Help other customers find the most helpful reviews 
Was this review helpful to you? Yes No

20 of 21 people found the following review helpful
4.0 out of 5 stars A Government of Laws? Not Hardly., June 2, 2005
Emil Kiehne (Los Lunas, NM, United States) - See all my reviews
Judge Napolitano's book will be an eye-opener to those naifs who still think that our government exists to protect them. Judge Napolitano details numerous incidents of government misbehavior which all appear to stem from several core principles: (a) the government is above the written law; (b) normal principles of moral behavior do not restrict the State's actions; and (c) the end justifies the means.

For instance:

--Law enforcement agents, who apparently are not interested in uncovering actual crimes (which would involve a lot of work), routinely tempt citizens (who are minding their own business) to commit crimes that they otherwise would not have committed.

--The government can take your house, pay you peanuts for it, and turn it over to well-connected private developers and corporations, who often make handsome profits off of the property they stole from you.

--Government prosecutors routinely buy favorable testimony from criminals, and offer this inherently unreliable testimony in court to convict defendants. If a defendant tried that, well, . . . the government would get mad.

--You can be sent to jail for lying to federal officers (a la Martha Stewart), even if no underlying crime was committed. But federal officers are permitted to lie to you with impunity.

--In one incident, FBI agents knowingly framed an innocent man for murder in order to cover up for the real murderer, who was one of their informants.

If you are the sort of person who believes that the government is always right, then you really need to read this book.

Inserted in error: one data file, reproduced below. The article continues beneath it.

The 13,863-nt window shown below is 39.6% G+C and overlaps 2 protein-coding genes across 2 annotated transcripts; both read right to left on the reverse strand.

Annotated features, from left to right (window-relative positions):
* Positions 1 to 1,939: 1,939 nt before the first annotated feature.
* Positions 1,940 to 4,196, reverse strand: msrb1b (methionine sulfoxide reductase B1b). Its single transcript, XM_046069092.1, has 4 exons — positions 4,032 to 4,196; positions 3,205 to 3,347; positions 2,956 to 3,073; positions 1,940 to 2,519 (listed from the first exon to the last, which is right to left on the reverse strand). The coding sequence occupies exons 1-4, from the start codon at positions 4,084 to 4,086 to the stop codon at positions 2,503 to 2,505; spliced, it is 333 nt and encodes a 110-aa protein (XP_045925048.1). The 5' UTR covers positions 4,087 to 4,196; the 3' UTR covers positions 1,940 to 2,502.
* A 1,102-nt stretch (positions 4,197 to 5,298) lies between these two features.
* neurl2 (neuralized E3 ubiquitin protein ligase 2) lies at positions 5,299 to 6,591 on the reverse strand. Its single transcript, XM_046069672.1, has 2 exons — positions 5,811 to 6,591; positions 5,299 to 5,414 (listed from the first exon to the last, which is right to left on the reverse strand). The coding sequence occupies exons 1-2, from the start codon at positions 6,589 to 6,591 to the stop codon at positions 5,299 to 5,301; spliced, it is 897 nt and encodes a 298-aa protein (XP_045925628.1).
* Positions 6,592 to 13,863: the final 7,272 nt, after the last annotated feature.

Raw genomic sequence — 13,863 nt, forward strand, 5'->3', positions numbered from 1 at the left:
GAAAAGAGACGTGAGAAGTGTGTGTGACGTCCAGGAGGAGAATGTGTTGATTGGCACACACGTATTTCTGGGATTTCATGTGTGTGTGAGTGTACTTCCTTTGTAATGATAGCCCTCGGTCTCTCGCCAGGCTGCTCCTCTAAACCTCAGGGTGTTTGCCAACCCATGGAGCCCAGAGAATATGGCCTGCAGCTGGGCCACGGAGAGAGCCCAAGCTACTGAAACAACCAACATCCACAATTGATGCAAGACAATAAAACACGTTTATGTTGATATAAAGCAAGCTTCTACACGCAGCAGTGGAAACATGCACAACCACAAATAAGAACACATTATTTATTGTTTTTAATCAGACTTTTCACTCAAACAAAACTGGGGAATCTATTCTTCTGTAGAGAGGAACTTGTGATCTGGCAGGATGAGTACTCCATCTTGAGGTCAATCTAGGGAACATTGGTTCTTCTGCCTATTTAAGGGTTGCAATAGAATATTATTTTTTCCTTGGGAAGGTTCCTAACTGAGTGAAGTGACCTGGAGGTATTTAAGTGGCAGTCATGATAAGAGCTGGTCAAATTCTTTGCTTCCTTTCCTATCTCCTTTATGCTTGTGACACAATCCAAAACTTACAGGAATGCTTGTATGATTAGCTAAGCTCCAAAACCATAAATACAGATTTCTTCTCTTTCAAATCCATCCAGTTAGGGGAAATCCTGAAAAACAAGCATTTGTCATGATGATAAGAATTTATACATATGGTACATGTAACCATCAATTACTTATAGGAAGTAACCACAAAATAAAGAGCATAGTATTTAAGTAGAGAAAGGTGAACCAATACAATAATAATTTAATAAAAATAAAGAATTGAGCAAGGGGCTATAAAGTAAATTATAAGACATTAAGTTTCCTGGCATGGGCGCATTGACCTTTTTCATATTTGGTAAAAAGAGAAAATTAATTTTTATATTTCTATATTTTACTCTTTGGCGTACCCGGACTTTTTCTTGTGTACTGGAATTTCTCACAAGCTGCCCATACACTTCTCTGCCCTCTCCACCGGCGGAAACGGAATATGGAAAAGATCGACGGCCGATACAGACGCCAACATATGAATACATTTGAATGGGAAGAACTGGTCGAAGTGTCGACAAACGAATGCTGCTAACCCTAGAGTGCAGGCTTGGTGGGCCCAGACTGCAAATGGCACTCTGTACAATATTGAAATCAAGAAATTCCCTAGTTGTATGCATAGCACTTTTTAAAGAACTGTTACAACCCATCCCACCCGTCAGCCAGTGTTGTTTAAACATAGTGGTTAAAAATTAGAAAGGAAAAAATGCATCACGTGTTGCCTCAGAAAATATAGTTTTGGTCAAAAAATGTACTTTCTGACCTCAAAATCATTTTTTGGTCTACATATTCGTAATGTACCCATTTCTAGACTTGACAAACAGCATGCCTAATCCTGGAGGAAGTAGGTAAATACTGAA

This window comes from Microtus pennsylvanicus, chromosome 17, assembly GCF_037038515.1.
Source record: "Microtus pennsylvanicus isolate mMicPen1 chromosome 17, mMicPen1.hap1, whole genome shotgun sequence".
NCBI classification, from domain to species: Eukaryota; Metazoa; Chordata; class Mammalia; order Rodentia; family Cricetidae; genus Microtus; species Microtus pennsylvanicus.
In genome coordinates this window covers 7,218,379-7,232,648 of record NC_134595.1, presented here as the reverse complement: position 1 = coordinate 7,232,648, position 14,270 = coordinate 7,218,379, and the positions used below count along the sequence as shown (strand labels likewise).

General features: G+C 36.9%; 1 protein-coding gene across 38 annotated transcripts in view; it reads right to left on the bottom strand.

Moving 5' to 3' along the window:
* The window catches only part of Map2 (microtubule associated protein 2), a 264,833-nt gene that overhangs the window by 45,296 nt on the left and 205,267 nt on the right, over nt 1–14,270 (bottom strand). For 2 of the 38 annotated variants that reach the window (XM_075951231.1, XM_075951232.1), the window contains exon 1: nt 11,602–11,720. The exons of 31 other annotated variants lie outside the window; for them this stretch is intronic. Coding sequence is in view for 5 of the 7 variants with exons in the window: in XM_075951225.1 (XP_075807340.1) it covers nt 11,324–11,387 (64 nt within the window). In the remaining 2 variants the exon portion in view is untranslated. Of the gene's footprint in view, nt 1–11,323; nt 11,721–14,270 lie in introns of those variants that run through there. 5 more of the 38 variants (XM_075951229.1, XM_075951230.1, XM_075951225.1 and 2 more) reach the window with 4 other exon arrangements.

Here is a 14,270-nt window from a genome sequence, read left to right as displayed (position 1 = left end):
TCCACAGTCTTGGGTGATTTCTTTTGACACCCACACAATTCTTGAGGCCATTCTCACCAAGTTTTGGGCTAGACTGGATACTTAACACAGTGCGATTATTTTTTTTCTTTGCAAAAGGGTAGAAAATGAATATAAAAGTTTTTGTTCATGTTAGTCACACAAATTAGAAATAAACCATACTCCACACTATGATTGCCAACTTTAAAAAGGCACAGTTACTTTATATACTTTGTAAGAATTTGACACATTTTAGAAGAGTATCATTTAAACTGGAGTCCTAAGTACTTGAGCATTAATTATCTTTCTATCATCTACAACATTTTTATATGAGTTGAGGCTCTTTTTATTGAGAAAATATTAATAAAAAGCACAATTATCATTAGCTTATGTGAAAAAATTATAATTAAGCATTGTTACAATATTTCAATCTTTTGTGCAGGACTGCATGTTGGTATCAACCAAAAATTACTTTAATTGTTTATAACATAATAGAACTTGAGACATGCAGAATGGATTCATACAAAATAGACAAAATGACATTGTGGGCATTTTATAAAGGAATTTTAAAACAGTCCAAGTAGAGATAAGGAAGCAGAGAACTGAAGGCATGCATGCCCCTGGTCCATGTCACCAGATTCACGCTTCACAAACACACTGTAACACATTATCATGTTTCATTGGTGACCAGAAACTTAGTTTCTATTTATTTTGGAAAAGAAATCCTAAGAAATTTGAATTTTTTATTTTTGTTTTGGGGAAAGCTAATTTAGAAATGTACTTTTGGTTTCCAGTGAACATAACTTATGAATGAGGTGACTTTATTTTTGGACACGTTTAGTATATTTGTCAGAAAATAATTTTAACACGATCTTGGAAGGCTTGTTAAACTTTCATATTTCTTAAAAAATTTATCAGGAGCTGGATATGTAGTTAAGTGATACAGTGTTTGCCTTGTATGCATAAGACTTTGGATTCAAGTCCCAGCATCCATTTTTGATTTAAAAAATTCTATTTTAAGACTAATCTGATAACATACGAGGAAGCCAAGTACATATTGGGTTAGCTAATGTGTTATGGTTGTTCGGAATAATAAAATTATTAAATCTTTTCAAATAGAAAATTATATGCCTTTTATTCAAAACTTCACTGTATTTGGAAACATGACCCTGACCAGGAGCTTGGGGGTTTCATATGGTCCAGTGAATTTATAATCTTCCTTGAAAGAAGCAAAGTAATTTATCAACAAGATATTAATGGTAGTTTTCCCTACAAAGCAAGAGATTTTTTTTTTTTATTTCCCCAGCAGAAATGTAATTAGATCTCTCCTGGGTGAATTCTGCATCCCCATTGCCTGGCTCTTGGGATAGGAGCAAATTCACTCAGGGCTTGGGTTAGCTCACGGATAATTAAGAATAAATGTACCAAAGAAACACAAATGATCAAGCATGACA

On the other hand, it is necessary to remember that many, if not most, of the prosecutors and police are good, honest people who would never resort to the underhanded tactics described in this book, and who are trying to put people behind bars who have seriously harmed others. I used to be a prosecutor myself!

My only complaint about this book is that there are no citations to the cases described by Judge Napolitano, which makes it difficult to look them up. Otherwise, this is a good, timely, and troubling book.
Help other customers find the most helpful reviews 
Was this review helpful to you? Yes No

28 of 32 people found the following review helpful
5.0 out of 5 stars What You Really Need to Know About Your Government, November 26, 2004
Like Judge Napolitano, I believe that the best government is a small government that doesn't intrude into every aspect of our lives, respects our God-given liberties and leaves us alone as much as possible. This book is full of horrifying stories of how our government at every level does NOT do that. The police fake evidence, prosecutors prosecute people they know are innocent and some judges let them get away with it.

As a criminal justice student, I found this book very educational and informative, and I know it will influence the way I look at our criminal justice system. But this book goes even further than that - - showing how the government takes property from people without paying, gags free speech rights, ignores the Second Amendment, and will ignore just about any of your rights in the "war" on terror.

This books tells you what you really need to know about your government.
Help other customers find the most helpful reviews